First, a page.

Wages and Theories of wages Kamal Singh Lecturer in Economics GCCBA-42 , Chandigarh
Wages are remuneration paid to labor in return for the services rendered. • Benham has defined the term wages in a restricted sense. According to him, a wage may be defined as a sum of money paid under contract by an employer to a worker in exchange for service rendered.
Definition of Labor: • The term 'labor', in Economics is used in a wider sense. It includes the work of skilled or unskilled, professional or amateur, salaried or non-salaried persons, etc., who put for the efforts mentally or bodily in return for some reward. • The reward may be paid in cash or in kind or in both. The unit of time for the payment of remuneration may be day, a week, a month, or a year.
Marginal Productivity Theory of Wages Under Perfect Competition: • Wages in perfect competition tend to be equal to the marginal net product of a labor. By marginal net product of a labor is meant net addition or net subtraction made to the value of the total produce of a firm when one unit is added or withdrawn from it".
Criticism on Marginal Productivity Theory of Wages: The theory of marginal net product of wages has been criticized on the following grounds:(i) The theory assumes that there is perfect competition, among the entrepreneurs and the wage earners while in the real world there is no such perfect competition.(ii) The theory assumes that all units of labor engaged are perfectly homogeneous but the fact is otherwise.(iii) The theory also assumes perfect mobility amongst the labor but the assumption does not held good in the real life.(iv) The theory emphasizes on the demand side of the problem and makes a wrong assumption that the supply of labor remains constant.
Modern Theory of wages The modern economist are of the opinion that just as the price of a commodity is determined by the interaction of the forces of demand and supply, the rate of wages can also be determined in the same way with the help of usual demand and supply analysis.
Demand for Labor: There are various factors which influence the demand for labor. These factors in brief are as under:-(i) Demand for labor is a derived demand. The demand for labor is not a direct demand. It is derived from the demand for the commodities and services it helps lo produce. If the demand for a product is high in the market, the demand for labor producing that particular type of product will also be high. In case, the demand for a commodity is small, the demand for that labor will also be low.(ii) Elasticity of demand for the product. If the demand for a particular product is inelastic, the demand for the type of labor that produces this product will also be inelastic. The demand for labor will be elastic, if cheaper substitutes of the product are available in the market or the demand for the commodity it produces is elastic.(iii) Proportion of labor cost to total cost. If the wages of workers account for only a small proportion to total cost of a product, then the demand for labor will tend to be inelastic. In a capital intensive industry, for instance, a slight increase in the workers wages with have little effect on the unit cost of product; So, the rise in wages will not reduce the demand for labor.(iv) Availability of substitutes for labor. If the substitutes of labor producing a particular product are easily available in the market, the demand for labor will then be elastic.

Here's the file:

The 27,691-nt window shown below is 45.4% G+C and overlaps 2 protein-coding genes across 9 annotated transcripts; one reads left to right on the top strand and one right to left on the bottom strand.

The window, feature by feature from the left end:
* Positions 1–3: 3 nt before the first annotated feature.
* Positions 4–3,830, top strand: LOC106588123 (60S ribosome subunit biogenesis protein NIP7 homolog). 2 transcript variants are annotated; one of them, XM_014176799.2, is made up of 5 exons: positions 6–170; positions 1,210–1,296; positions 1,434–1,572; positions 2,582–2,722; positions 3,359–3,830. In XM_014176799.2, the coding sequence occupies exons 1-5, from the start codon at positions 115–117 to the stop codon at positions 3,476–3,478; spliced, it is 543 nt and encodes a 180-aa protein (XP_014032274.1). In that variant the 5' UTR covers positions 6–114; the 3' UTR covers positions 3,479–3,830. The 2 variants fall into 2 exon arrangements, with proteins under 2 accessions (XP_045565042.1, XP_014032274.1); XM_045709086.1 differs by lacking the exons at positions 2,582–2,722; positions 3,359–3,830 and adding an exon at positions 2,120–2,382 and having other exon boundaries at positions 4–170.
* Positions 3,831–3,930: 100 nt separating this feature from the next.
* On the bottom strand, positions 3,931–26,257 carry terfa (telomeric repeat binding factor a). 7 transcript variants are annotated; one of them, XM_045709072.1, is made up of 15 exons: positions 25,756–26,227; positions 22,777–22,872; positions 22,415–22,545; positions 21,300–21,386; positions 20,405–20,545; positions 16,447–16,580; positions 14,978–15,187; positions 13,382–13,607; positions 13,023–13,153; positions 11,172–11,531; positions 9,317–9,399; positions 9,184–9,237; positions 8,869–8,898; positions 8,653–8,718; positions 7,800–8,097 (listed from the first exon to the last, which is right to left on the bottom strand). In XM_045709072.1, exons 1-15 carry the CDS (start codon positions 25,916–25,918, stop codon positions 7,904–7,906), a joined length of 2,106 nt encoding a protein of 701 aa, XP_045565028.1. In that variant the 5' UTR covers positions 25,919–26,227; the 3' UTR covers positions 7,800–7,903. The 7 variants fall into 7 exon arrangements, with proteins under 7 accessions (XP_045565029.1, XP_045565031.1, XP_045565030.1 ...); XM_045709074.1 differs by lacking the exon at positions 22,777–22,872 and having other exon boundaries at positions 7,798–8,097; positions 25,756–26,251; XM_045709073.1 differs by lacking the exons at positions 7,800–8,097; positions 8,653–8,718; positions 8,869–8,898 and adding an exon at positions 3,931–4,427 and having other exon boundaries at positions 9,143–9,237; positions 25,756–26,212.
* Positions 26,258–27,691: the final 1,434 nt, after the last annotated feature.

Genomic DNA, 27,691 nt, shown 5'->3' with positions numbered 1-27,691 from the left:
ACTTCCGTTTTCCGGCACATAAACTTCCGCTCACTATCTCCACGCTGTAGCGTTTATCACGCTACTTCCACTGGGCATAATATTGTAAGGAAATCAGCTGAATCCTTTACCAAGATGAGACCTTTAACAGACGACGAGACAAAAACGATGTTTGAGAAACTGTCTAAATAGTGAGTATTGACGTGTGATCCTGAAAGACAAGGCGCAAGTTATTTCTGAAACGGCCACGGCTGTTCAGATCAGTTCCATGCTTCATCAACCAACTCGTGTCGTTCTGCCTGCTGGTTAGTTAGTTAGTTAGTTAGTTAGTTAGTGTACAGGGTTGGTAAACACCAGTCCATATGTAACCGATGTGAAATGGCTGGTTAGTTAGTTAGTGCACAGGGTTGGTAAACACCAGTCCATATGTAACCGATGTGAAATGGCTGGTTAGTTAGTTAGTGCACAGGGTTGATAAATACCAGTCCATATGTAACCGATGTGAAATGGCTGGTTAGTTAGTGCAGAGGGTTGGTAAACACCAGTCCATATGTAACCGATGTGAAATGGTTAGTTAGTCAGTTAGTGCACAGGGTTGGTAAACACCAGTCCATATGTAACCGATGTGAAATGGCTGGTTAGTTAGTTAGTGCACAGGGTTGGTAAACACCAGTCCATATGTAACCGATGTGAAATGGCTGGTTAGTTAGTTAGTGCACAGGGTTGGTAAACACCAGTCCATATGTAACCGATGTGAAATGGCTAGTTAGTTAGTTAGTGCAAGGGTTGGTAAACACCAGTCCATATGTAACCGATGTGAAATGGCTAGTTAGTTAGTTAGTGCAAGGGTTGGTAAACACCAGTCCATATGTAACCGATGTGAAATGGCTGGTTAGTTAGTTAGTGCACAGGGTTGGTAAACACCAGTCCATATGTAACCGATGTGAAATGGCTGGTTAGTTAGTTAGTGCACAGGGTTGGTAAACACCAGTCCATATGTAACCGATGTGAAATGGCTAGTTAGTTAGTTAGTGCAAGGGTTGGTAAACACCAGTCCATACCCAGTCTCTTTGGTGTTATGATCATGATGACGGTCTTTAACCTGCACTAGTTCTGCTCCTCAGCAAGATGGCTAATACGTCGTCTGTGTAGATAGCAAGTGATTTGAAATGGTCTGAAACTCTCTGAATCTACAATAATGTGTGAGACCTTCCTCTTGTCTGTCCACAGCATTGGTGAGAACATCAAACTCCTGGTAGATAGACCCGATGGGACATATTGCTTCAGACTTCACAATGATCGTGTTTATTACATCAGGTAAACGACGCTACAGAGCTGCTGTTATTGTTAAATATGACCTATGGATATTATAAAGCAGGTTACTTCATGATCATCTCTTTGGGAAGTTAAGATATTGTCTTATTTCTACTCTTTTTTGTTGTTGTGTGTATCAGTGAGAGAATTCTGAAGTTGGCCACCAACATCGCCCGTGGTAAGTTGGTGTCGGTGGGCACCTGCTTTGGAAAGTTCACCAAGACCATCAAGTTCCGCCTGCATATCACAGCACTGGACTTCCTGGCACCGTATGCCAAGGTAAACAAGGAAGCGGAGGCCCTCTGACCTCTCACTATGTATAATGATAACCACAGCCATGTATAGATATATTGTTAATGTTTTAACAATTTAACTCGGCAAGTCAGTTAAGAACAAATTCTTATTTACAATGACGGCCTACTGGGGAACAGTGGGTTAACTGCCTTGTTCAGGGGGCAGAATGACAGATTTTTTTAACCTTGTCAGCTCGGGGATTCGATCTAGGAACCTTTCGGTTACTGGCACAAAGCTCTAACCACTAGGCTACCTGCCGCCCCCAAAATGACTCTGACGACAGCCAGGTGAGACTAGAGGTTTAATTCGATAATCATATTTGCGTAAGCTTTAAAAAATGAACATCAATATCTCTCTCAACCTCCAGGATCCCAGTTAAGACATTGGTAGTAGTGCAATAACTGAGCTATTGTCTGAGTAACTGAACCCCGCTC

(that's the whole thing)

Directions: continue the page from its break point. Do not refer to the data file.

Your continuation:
Supply of Labor:Supply of labor is the number of hours of work which the labor force offers in the factor market. The supply of labor for the entire economy is influenced by various factors such as wage rate, size of population, age composition, availability of education and training, the length of training period, provision of opportunities for women to work, the social security programmes etc., etc.